Only two fire trucks for local district

2018-11-13 15:30
A file picture of senior firefighters Zaheer Khan and Vusi Shabalala using the hosepipe of a new fire engine that was handed over to the Msunduzi Fire Services by Mayor Temba Njilo in October.

A file picture of senior firefighters Zaheer Khan and Vusi Shabalala using the hosepipe of a new fire engine that was handed over to the Msunduzi Fire Services by Mayor Temba Njilo in October. (Ian Carbutt)

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The entire uMgungundlovu District Municipality, barring Msunduzi, is currently only serviced by two 4x4 fire trucks.

And in efforts to avert a disaster in the case of a major incident, they will be leasing five fire engines for three years while they try to put together funds to buy their own.

The Witness has previously reported on the district’s poorly-resourced fire department, which has hindered firefighters’ ability to respond effectively to emergencies.

uMgungundlovu’s fire team services six Midlands municipalities, including Mooi River and Richmond.

The district owns seven fire engines but five of them are very old and need to be replaced urgently. They break down regularly and have become too costly to repair.

In June the community services business unit, under which the fire department is stationed, reported to council that areas with no fire hydrants, like Impendle, need big engines with a water tank capacity of 3 000 litres.

Impendle was being serviced by a Land Cruiser with a water tank capacity of only 600 litres.

Ashburton had two vehicles but a Mercedes Atego had been off the road since 2016 because the municipality did not have R1 million to repair it, while the Land Cruiser was not only old but also not suitable for the area, “especially the N3 freeway where there are a lot of petrol and hazardous tankers that are passing Ashburton on daily basis”.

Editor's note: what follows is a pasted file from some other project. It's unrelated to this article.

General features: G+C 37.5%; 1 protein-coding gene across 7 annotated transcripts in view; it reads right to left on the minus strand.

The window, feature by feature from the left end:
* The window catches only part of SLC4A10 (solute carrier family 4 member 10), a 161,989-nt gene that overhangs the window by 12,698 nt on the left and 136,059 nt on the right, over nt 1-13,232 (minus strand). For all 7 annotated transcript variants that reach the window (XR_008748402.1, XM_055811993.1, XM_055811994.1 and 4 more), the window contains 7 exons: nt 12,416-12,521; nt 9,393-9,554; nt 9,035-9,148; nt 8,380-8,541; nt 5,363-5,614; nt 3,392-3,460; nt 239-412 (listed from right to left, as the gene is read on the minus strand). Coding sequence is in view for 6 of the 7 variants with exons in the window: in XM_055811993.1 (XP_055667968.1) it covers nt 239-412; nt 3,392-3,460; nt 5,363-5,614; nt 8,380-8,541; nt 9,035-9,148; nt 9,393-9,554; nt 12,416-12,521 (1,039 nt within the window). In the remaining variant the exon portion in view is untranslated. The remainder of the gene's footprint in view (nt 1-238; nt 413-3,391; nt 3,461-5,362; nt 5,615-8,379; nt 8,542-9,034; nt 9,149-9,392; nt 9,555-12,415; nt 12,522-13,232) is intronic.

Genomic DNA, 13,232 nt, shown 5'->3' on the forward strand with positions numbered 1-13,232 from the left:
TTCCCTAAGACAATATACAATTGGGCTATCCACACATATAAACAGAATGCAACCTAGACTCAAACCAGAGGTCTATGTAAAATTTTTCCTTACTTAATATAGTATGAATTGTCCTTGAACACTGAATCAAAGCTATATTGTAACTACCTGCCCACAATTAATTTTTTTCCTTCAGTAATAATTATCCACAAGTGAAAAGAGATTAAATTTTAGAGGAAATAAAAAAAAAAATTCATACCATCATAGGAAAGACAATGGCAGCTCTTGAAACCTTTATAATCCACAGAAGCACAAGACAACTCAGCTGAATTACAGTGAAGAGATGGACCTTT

On Monday uMgungundlovu spokesperson Brian Zuma said the status of the fire engines was “as good as bad” but the municipality currently could not afford to purchase more than one vehicle.

He said only two 4x4 vehicles were currently servicing the entire district, except Msunduzi, which has its own trucks. “We’ve found that it is cheaper to lease, especially under the situation that we find ourselves under because we’ve got budget constraints as a municipality. Buying one fire engine would cost us more than R4,5 million.”

He said for the R5 million that the district had, they would be able to lease five engines, including two major pumps and one medium.

“It’s also much cheaper in a sense that the lease agreements of this kind will come with a maintenance plan so it won’t end up costing the municipality more to maintain the engines for the 36 months that the vehicles will be with us,” said Zuma.

He said the district would negotiate with the service provider to sell the vehicles to them at the end of the contract as they would probably be much cheaper then.

“We are just using this 36 months [period] to put together the necessary funds to by our own engines but at the same time we need to be able to continue providing this critical service because with the current situation we are as good as bad.”

Zuma said they were fortunate that there were no major fires this past winter, but the municipality would not rely on luck as their fire team could be called to a major incident at any time.

“... We take the safety of the public of uMgungundlovu very seriously, so we want to be able to respond when we are called,” he added.

The municipality has advertised the tender for potential service providers to submit their bid documents.


Read more on:    pietermaritzburg  |  fire department
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